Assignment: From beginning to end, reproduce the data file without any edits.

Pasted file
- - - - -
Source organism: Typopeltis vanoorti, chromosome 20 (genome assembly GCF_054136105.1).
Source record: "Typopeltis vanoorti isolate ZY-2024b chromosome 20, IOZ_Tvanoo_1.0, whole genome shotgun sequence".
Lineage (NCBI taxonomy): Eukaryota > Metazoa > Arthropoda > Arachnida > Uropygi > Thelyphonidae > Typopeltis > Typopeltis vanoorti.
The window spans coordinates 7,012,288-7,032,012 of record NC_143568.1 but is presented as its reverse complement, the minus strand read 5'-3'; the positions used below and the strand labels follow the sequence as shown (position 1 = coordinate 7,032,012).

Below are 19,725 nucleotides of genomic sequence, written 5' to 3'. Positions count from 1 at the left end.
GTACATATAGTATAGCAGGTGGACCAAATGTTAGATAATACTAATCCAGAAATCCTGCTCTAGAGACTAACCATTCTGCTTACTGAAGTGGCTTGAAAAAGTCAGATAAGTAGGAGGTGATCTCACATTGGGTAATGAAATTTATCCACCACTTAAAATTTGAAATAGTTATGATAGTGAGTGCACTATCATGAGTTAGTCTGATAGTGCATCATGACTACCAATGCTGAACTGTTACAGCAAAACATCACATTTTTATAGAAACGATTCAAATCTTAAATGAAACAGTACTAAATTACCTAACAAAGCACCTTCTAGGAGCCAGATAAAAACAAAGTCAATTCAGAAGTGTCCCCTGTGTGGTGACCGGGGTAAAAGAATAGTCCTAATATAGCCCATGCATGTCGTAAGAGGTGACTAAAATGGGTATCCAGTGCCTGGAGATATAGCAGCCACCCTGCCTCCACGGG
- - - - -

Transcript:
Source organism: Typopeltis vanoorti, chromosome 20 (genome assembly GCF_054136105.1).
Source record: "Typopeltis vanoorti isolate ZY-2024b chromosome 20, IOZ_Tvanoo_1.0, whole genome shotgun sequence".
Lineage (NCBI taxonomy): Eukaryota > Metazoa > Arthropoda > Arachnida > Uropygi > Thelyphonidae > Typopeltis > Typopeltis vanoorti.
The window spans coordinates 7,012,288-7,032,012 of record NC_143568.1 but is presented as its reverse complement, the minus strand read 5'-3'; the positions used below and the strand labels follow the sequence as shown (position 1 = coordinate 7,032,012).

Below are 19,725 nucleotides of genomic sequence, written 5' to 3'. Positions count from 1 at the left end.
GTACATATAGTATAGCAGGTGGACCAAATGTTAGATAATACTAATCCAGAAATCCTGCTCTAGAGACTAACCATTCTGCTTACTGAAGTGGCTTGAAAAAGTCAGATAAGTAGGAGGTGATCTCACATTGGGTAATGAAATTTATCCACCACTTAAAATTTGAAATAGTTATGATAGTGAGTGCACTATCATGAGTTAGTCTGATAGTGCATCATGACTACCAATGCTGAACTGTTACAGCAAAACATCACATTTTTATAGAAACGATTCAAATCTTAAATGAAACAGTACTAAATTACCTAACAAAGCACCTTCTAGGAGCCAGATAAAAACAAAGTCAATTCAGAAGTGTCCCCTGTGTGGTGACCGGGGTAAAAGAATAGTCCTAATATAGCCCATGCATGTCGTAAGAGGTGACTAAAATGGGTATCCAGTGCCTGGAGATATAGCAGCCACCCTGCCTCCACGGG